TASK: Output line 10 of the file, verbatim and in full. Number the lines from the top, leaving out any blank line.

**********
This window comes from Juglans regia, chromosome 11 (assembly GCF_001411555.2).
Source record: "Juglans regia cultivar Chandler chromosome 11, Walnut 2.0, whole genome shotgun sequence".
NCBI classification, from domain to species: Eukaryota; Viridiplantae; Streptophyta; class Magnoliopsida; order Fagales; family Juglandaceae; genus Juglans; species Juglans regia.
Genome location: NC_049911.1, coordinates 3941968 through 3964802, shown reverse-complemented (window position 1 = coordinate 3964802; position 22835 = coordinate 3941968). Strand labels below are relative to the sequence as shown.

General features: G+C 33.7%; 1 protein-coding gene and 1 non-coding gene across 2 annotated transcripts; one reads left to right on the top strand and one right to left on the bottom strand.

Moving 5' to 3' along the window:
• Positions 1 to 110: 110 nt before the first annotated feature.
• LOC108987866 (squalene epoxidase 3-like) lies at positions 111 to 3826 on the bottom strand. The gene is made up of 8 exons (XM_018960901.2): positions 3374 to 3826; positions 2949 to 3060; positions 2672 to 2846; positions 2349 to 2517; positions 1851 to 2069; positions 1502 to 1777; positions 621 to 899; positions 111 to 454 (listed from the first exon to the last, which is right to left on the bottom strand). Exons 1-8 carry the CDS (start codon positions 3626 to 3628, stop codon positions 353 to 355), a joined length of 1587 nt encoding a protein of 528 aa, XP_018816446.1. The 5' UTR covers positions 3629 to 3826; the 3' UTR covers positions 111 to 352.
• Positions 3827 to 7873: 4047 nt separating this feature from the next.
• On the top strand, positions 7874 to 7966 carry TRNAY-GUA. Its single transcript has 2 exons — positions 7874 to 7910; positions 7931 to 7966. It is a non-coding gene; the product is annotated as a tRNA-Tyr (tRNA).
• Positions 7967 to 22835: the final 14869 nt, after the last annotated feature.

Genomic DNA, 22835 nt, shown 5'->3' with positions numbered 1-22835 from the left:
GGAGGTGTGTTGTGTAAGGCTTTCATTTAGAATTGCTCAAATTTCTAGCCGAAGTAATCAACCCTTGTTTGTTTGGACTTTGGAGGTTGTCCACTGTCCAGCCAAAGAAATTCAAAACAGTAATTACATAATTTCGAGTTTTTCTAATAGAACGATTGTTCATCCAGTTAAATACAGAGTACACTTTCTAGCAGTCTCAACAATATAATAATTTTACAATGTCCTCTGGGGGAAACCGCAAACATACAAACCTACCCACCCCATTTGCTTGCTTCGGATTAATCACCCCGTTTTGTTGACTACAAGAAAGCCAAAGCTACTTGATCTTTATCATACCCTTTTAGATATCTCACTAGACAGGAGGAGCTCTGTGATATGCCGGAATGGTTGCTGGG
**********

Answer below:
• On the top strand, positions 7874 to 7966 carry TRNAY-GUA. Its single transcript has 2 exons — positions 7874 to 7910; positions 7931 to 7966. It is a non-coding gene; the product is annotated as a tRNA-Tyr (tRNA).